The Life of Sheykh Ahmed Yesevi (QS) II


The books of legends {manaqib} agree in stating that Sheykh Ahmad Yasawi (QS) went to Bukhara for a while on the advice of Arslan Baba Hazretleri (RA) and attached himself to Sheykh Yusuf Hamadani (QS), that city’s most renowned spiritual guide, and that after his passing from this world, he spent some time in Bukhara carrying out religious invitation {halke davete mesgul} and then, commending all of his companions to Khwaja ‘Abd al-Khaliq Ghujduwani (QS), went to Yasi on the spiritiual direction of the Prophet (ASWS). While recounting successively, in a Sufi manner, the kinds of spiritual manifestations that he exhibited between ages seven and fifty, Sheykh Ahmad Yasawi says in the Diwan-i Hikmat “that he fell in love {spiritually, i.e. with God} at age twenty-six, that he fought on behalf of the divine countenance {didar} like Mansur al-Hallaj (QS), that he suffered various torments because he was not able to find a pir, and that he finally found a pir at age twenty-seven and that he escaped from his torments, and that it was then that he could be worthy of that dervish convent.” Indeed, one of the hikmats {religious poems} has the following refrain: “My great teacher, I came to take refuge with you” {Zate ulu hoca’m, sana signip geldim}. One could guess that this refers to Sheykh Yusuf Hamadani (QS) and that Ahmad Hazretleri attached himself to him at age twenty-seven.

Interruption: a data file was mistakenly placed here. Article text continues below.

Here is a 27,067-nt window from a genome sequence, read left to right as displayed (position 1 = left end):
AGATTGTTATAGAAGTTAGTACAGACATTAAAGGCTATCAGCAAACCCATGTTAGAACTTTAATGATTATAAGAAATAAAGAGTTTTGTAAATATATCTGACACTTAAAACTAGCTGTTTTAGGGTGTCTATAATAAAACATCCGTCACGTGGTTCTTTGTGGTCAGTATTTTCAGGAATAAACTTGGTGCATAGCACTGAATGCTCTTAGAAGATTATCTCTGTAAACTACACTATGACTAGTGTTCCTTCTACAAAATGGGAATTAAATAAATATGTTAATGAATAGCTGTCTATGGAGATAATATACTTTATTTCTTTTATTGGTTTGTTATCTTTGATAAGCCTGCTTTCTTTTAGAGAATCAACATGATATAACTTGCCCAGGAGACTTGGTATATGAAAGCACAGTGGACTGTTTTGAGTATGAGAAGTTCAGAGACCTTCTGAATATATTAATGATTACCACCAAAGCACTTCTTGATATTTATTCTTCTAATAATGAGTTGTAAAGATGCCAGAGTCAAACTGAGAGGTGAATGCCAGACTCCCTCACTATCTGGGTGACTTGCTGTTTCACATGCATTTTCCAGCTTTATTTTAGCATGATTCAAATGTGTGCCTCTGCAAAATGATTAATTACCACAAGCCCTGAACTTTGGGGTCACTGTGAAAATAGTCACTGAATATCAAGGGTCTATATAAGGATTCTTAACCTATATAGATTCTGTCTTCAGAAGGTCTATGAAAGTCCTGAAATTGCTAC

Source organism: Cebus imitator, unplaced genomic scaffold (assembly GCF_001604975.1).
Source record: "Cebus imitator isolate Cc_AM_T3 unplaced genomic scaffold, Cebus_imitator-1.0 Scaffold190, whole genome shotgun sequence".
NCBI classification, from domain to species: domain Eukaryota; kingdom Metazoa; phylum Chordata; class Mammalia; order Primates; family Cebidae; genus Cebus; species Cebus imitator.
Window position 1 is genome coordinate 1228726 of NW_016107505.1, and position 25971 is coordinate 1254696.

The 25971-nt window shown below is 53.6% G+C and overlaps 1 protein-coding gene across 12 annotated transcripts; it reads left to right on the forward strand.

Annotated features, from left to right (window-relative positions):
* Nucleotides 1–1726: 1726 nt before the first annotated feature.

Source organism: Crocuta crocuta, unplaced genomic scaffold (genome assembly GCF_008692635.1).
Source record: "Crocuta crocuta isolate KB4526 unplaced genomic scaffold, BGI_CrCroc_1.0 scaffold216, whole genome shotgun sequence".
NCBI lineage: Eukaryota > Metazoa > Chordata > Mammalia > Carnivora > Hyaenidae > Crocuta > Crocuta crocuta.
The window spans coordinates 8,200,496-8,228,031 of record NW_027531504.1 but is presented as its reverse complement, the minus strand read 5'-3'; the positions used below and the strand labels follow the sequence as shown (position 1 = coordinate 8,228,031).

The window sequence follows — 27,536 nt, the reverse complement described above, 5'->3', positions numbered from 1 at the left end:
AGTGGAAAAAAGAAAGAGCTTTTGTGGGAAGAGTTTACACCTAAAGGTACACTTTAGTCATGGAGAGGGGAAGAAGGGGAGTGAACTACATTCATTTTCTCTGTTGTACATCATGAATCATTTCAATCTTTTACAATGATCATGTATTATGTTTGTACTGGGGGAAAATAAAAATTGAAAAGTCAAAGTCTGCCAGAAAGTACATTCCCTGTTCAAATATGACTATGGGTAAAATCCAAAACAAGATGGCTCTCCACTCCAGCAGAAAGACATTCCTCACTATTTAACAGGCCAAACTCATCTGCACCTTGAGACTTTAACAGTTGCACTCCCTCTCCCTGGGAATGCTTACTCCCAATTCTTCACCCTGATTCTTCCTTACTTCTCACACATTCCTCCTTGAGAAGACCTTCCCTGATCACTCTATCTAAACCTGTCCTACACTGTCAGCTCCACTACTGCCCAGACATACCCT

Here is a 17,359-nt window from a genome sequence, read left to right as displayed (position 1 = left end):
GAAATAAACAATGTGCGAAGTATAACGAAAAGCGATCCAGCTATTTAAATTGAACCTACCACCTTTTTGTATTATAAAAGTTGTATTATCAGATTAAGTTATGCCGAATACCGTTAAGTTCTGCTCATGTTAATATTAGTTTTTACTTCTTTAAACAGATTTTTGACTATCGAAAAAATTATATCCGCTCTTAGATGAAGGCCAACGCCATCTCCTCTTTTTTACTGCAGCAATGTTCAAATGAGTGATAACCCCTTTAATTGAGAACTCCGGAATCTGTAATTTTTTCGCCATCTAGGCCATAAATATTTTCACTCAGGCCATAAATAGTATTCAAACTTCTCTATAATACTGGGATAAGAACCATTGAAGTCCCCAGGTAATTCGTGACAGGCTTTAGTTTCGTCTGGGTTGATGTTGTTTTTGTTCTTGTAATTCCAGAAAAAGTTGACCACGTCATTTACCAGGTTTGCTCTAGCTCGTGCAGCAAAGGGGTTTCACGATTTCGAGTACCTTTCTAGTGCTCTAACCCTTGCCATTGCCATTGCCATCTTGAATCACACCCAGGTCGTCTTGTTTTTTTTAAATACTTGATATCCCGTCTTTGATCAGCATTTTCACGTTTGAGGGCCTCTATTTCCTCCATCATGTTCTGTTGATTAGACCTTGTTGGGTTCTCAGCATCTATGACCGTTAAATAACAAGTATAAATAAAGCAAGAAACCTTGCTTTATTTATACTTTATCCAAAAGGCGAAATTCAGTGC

Sheykh Ahmad Yasawi (QS) was occupied continuously with teaching and providing guidance in the town of Yasi. The number of disciples who gathered around him increased daily and his fame gradually spread throughout Turkistan, Transoxiana, Khurasan, and Khwarazm. He was superior to all the saints of his time in both exoteric and esoteric knowledge. He lectured to his disciples on both types of knowledge. He spent {virtually} all his time worshipping God and doing pious acts. In his free time, he carved spoons and ladles and sold them to earn a living. He always kept company with Khidr (AS), who had been his father’s old companion. Indeed, one day, Khidr (AS) said to Ahmad (QS), “I travel the seven climes seven times a day searching for a companion and there is no companion more capable and finer than you.”

Khwaja Ahmad (QS) would not accept a single morsel from the endless gifts and votive offerings that were donated to his tekke. Every day {word of} his saintly karamats (miracles) spread a little further among the people. It is reported that the celebrated khwaja {master} had an Ox. It would go about the city market with a saddle bag {on its back} in which spoons, ladles, and begging bowls were visible. Those who wanted to purchase them would take a certain amount {of these goods} and leave what they cost in the saddle bag. The ox would wander about every day until nightfall. Then it would go to the khwaja. He would take the contents {of the bag} in his blessed hand. If someone were to take something from the saddle bag without paying for it, the ox would follow him and would not go to another quarter {of the city} until that one had returned the merchandise or paid for it.”

– “The Legendary Life of Ahmad Yasawi” – Early Mystics in Turkish Literature, Mehmet Fuat Koprulu (2006)